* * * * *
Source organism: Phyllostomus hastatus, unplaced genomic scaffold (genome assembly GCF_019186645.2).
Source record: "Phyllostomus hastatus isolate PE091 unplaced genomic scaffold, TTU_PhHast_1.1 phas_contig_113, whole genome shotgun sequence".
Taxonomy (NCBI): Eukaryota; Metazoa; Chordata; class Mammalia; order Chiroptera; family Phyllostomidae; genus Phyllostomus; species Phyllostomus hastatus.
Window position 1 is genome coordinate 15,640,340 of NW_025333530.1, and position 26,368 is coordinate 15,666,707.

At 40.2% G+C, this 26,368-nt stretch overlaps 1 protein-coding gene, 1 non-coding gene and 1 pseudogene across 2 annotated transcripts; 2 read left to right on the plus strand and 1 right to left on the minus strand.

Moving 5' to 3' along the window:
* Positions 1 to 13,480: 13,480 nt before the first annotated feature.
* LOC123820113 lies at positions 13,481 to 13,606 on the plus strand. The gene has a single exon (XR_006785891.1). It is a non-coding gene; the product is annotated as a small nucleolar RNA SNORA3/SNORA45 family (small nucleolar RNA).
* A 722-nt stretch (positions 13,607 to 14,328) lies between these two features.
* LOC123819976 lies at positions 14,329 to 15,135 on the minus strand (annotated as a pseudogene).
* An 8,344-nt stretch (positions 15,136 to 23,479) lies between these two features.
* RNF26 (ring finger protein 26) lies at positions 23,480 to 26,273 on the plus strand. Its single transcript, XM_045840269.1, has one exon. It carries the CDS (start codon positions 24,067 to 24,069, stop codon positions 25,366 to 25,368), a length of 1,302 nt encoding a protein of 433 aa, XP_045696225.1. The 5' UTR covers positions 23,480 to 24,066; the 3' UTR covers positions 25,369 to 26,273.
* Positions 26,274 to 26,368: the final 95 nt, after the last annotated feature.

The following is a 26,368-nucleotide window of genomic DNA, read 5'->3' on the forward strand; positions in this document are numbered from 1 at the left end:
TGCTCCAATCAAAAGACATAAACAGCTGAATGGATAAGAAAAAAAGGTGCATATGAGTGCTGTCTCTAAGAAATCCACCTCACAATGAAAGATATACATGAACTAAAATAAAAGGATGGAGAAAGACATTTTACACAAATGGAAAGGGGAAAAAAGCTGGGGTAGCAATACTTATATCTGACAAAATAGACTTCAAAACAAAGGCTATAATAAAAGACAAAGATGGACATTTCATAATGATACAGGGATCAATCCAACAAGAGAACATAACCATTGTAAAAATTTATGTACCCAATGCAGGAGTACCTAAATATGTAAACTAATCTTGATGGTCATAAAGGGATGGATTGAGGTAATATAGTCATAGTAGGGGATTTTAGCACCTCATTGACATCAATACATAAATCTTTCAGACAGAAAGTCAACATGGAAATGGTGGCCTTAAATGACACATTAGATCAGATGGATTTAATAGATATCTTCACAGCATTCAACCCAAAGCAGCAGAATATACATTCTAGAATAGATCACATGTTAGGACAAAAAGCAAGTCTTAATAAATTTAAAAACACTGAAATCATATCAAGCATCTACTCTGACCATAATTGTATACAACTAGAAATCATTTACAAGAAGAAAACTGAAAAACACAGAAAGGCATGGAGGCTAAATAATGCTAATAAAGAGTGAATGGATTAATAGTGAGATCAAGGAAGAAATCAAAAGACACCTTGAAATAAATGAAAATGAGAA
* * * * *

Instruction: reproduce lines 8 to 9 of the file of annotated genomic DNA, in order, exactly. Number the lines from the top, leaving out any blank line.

* LOC123820113 lies at positions 13,481 to 13,606 on the plus strand. The gene has a single exon (XR_006785891.1). It is a non-coding gene; the product is annotated as a small nucleolar RNA SNORA3/SNORA45 family (small nucleolar RNA).
* A 722-nt stretch (positions 13,607 to 14,328) lies between these two features.